Globalism

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Not to be confused with globalization.

The concept of globalism now is most commonly used to refer to different ideologies of globalization. The clearest rendition of this use is Manfred Steger's. He distinguishes different globalisms such as justice globalism, jihad globalism, and market globalism.[1] Market globalisms include the ideology of neoliberalism.

Globalism emerged as a set of associated ideologies across the course of the late twentieth century. As these ideologies settled, and as various processes of globalization intensified, they contributed to the consolidation of a connecting global imaginary.[2] In their recent writings Manfred Steger and Paul James have theorized this process in terms of four levels of change: changing ideas, ideologies, imaginaries and ontologies.[3]

In some hands, the reduction of globalism to market globalism and neoliberalism has led to confusion. For example, in his 2005 book The Collapse of Globalism and the Reinvention of the World, Canadian philosopher John Ralston Saul treated globalism as coterminous with neoliberalism and neoliberal globalization. He argued that, far from being an inevitable force, globalization is already breaking up into contradictory pieces and that citizens are reasserting their national interests in both positive and destructive ways.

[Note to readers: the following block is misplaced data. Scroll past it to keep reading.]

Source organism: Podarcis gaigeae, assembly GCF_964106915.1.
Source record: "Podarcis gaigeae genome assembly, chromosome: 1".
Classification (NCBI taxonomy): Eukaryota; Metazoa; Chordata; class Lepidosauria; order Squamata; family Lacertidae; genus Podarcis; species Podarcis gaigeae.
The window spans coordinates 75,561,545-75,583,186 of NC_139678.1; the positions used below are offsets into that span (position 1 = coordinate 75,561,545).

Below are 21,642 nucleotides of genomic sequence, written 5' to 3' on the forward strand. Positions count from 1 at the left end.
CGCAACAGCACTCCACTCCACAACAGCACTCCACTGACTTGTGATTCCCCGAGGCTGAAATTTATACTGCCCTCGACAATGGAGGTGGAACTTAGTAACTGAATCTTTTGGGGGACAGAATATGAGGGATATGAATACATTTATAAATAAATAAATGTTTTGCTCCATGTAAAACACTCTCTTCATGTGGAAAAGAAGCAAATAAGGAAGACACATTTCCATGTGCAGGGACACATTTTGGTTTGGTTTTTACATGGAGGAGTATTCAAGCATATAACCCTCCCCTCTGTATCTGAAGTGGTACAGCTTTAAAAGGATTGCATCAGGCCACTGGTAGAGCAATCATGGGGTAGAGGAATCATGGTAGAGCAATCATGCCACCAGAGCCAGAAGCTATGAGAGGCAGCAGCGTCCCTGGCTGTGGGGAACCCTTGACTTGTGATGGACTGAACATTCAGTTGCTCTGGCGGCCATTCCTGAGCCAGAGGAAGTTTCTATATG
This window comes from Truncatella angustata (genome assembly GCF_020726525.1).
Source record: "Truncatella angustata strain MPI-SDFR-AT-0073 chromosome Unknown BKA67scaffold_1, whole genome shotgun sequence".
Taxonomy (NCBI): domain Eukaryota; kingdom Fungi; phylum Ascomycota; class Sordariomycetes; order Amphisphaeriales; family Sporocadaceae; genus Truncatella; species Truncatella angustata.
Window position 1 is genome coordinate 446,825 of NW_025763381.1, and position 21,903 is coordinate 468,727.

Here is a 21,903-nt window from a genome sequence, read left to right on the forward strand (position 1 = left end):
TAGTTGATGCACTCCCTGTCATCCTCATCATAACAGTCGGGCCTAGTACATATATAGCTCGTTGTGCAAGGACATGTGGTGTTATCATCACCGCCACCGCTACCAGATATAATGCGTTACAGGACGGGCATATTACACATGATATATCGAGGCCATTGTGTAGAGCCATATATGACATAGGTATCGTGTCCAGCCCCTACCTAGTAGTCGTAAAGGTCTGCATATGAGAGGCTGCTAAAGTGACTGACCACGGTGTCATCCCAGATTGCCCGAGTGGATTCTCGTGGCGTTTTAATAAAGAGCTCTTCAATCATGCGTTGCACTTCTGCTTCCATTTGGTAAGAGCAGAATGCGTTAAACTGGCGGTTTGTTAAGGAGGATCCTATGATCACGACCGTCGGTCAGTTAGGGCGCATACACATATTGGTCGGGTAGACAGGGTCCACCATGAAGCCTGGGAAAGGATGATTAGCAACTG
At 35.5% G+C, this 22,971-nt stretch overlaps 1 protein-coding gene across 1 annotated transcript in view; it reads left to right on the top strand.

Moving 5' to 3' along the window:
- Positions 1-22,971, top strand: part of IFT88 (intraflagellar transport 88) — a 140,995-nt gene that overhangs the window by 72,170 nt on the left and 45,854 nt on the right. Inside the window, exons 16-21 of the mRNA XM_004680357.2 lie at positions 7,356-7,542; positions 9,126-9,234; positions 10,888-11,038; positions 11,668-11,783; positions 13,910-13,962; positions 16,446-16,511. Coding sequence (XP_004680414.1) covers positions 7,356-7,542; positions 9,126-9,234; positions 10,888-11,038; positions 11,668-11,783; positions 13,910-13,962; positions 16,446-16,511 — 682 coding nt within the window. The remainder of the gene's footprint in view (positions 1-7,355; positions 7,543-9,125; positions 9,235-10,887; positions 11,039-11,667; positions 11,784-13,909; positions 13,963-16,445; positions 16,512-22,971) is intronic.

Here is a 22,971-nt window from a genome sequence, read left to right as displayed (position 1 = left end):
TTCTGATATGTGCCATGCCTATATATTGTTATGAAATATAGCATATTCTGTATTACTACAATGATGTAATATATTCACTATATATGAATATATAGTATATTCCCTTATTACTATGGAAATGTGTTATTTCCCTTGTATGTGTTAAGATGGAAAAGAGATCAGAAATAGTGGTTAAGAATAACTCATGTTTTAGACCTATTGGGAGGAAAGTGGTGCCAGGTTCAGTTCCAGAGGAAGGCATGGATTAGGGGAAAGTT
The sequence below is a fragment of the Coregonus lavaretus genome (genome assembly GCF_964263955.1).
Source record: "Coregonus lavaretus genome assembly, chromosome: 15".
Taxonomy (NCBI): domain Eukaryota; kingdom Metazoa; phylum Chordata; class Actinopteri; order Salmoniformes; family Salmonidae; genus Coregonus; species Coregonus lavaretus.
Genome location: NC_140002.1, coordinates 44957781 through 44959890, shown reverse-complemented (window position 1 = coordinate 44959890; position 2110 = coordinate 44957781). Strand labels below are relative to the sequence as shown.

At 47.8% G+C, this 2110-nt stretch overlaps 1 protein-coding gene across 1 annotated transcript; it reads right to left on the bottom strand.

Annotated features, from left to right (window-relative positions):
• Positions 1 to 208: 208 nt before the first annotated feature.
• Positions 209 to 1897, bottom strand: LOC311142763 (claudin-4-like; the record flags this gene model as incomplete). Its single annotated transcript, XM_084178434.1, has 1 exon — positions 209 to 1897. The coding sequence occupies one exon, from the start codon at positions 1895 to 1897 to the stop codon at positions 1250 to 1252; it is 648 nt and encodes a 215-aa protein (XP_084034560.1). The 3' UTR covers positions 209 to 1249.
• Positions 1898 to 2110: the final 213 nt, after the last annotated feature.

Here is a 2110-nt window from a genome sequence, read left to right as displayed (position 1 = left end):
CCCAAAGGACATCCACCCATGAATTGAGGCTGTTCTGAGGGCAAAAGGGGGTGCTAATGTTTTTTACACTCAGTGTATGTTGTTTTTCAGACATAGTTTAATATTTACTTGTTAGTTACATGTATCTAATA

American political scientist Joseph Nye, co-founder of the international relations theory of neoliberalism, generalized the term to argue that globalism refers to any description and explanation of a world which is characterized by networks of connections that span multi-continental distances; while globalization refers to the increase or decline in the degree of globalism.[4] This more general use of the concept is much less influential.

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References[edit]

  1. ^ Manfred B. Steger, The rise of the global imaginary: political ideologies from the French Revolution to the global war on terror, Oxford University Press, Oxford, 2008.
  2. ^ Manfred B. Steger, The rise of the global imaginary: political ideologies from the French Revolution to the global war on terror, Oxford University Press, Oxford, 2008.
  3. ^ Manfred B. Steger and Paul James, ‘Ideologies of Globalism’, in Paul James and Manfred B. Steger, eds, Globalization and Culture: Vol. 4, Ideologies of Globalism, Sage Publications, London, 2010. download pdf http://uws.academia.edu/PaulJames
  4. ^ Joseph Nye, "Globalism Versus Globalization" http://www.theglobalist.com/StoryId.aspx?StoryId=2392

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